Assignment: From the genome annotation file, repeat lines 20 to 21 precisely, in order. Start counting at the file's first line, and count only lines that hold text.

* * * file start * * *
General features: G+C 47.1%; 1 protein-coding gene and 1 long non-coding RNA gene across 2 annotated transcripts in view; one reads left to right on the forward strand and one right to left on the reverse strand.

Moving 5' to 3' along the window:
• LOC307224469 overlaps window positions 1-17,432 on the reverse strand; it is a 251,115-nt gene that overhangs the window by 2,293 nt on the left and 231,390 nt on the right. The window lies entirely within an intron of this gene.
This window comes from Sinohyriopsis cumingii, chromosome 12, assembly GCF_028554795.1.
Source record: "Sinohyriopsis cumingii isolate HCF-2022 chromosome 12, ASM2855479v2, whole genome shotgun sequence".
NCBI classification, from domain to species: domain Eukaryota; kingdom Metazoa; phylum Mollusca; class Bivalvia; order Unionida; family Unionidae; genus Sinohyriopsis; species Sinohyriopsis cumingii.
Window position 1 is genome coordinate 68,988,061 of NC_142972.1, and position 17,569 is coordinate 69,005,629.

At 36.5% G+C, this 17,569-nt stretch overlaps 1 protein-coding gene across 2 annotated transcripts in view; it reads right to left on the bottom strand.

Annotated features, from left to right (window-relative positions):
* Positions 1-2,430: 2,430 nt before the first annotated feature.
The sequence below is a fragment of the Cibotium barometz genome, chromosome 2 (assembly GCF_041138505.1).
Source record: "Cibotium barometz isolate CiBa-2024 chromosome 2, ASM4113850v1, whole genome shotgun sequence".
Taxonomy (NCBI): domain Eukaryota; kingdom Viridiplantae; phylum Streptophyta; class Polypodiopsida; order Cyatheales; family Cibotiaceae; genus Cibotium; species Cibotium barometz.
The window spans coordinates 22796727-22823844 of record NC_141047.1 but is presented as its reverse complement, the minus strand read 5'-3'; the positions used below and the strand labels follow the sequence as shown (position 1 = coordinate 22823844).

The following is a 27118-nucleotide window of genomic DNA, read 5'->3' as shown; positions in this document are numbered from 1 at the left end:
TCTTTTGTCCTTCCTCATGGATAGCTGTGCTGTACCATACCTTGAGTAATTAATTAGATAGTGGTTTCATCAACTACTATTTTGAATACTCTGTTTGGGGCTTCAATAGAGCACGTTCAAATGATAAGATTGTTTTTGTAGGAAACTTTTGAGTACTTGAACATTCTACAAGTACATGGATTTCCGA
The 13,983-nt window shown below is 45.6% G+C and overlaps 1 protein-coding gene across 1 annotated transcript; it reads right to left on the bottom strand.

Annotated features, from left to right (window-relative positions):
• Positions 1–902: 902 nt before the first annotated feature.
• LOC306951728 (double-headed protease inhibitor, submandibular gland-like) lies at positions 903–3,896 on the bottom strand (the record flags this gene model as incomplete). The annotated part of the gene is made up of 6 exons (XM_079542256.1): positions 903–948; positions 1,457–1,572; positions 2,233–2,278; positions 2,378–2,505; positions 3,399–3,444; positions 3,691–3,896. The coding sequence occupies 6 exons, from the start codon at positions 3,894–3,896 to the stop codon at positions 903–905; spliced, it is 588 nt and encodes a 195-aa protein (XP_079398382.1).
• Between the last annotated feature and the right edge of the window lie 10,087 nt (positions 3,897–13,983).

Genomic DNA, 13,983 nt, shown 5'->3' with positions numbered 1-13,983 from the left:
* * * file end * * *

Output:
• LOC306951728 (double-headed protease inhibitor, submandibular gland-like) lies at positions 903–3,896 on the bottom strand (the record flags this gene model as incomplete). The annotated part of the gene is made up of 6 exons (XM_079542256.1): positions 903–948; positions 1,457–1,572; positions 2,233–2,278; positions 2,378–2,505; positions 3,399–3,444; positions 3,691–3,896. The coding sequence occupies 6 exons, from the start codon at positions 3,894–3,896 to the stop codon at positions 903–905; spliced, it is 588 nt and encodes a 195-aa protein (XP_079398382.1).
• Between the last annotated feature and the right edge of the window lie 10,087 nt (positions 3,897–13,983).